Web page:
What people are saying - Write a review
We haven't found any reviews in the usual places.
Other editions - View all
ambassador anecdote answered appears asked asse Bishop called Cant caused century Charles Christian church coming common cried death died Earl Edinb Edinburgh edit England English eyes fair father foot France gave George give Glasgow granted hand head heard held Henry hold horses instances Italy James John King known land late laws learned leaves less letters lines lived Lond Lord manner meaning never noble nose origin Paris perhaps persons poet present preserved printed professor published records remarkable Robert Saint says Scot Scotish Scotland seems sent side signs speak stone tell thing Thomas thou thought told took town turned whole wife writes written
Page 26 - The Oracles are dumb ; No voice or hideous hum Runs through the arched roof in words deceiving. Apollo from his shrine Can no more divine, With hollow shriek the steep of Delphos leaving : No nightly trance or breathed spell Inspires the pale-eyed priest from the prophetic cell.
Page 31 - The intelligible forms of ancient poets, The fair humanities of old religion, The power, the beauty, and the majesty, That had their haunts in dale, or piny mountain, Or forest by slow stream, or pebbly spring, Or chasms and wat'ry depths ; all these have vanished , They live no longer in the faith of reason...
Page 27 - For ther as wont to walken was an elf, Ther walketh now the lymytour hymself In undermeles and in morwenynges, And seyth his matyns and his hooly thynges As he gooth in his lymytacioun.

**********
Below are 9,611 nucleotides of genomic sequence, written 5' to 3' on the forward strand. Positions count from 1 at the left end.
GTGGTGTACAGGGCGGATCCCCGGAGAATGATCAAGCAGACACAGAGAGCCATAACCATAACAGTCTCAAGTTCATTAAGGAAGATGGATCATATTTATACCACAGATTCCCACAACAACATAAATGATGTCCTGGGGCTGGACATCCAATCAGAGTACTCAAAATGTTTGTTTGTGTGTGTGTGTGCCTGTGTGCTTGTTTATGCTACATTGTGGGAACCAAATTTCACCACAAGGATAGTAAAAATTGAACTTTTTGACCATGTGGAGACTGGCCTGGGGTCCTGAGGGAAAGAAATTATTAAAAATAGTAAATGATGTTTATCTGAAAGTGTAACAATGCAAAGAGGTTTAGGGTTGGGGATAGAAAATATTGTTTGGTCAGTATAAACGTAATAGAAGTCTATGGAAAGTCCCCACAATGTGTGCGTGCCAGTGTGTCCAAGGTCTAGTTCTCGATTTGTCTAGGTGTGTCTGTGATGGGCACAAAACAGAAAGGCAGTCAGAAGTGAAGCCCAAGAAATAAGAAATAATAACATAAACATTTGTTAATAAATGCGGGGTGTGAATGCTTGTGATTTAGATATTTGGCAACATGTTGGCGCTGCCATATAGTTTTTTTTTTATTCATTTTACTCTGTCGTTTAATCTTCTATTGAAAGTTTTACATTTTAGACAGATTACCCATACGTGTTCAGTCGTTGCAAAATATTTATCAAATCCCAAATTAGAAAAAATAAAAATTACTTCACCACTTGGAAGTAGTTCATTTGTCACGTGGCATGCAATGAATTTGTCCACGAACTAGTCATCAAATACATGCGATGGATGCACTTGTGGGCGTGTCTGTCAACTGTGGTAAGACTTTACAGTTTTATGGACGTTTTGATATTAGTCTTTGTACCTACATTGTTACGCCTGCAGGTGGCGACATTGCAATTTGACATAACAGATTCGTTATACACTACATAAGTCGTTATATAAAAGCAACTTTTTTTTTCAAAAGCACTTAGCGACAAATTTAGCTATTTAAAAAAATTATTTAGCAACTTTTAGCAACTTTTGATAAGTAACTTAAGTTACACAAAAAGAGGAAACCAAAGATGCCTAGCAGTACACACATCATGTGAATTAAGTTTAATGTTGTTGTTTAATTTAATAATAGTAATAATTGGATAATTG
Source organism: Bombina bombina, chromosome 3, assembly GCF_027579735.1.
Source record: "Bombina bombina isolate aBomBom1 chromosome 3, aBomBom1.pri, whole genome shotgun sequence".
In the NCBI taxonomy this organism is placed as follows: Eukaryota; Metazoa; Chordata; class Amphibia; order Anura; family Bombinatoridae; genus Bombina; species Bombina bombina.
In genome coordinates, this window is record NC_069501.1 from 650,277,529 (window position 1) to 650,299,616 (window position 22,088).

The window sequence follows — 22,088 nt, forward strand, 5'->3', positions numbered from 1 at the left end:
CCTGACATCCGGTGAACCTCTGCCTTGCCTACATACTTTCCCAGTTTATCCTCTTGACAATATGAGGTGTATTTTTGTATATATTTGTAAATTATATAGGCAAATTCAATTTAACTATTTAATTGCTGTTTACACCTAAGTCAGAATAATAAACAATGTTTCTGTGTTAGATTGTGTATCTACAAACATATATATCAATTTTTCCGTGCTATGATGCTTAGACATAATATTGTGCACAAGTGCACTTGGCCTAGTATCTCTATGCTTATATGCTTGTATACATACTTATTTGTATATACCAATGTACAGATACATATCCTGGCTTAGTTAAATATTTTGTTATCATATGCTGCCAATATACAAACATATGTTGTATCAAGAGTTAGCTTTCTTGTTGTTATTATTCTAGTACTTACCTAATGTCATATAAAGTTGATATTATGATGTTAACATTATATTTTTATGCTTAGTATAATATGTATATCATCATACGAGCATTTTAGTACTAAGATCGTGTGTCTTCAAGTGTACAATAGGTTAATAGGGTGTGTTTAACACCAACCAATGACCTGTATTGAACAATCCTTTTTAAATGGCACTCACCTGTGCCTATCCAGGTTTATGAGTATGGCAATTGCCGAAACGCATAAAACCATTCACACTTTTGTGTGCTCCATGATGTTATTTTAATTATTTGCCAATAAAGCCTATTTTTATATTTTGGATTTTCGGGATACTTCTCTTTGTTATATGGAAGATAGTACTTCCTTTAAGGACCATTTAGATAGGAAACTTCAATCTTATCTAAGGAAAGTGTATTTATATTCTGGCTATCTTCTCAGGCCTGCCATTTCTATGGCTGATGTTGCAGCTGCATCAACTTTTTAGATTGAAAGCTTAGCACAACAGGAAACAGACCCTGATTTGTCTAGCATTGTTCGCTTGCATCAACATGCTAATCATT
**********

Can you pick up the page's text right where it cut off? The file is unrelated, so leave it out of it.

Page 168 - An ambassador is an honest man, sent to lie abroad for the good of his country.
Page 217 - Though in their souls, which thus each other thwarted, Love was the very root of the fond rage Which blighted their life's bloom , and then departed : — Itself expired, but leaving them an age Of years all winters, — war within themselves to wage.
Page 151 - OATS [a grain which in England is generally given to horses, but in Scotland supports the people], — Croker.
Page 28 - And nimbly went their toes. Witness those rings and roundelays Of theirs, which yet remain, Were footed in Queen Mary's days On many a grassy plain; But since of late, Elizabeth And, later, James came in, They never danced on any heath As when the time hath been.
Page 66 - Who builds a church to God, and not to Fame, Will never mark the marble with his name : Go, search it there, where to be born and die, Of rich and poor makes all the history ; Enough, that Virtue fill'd the space between ; Prov'd by the ends of being, to have been.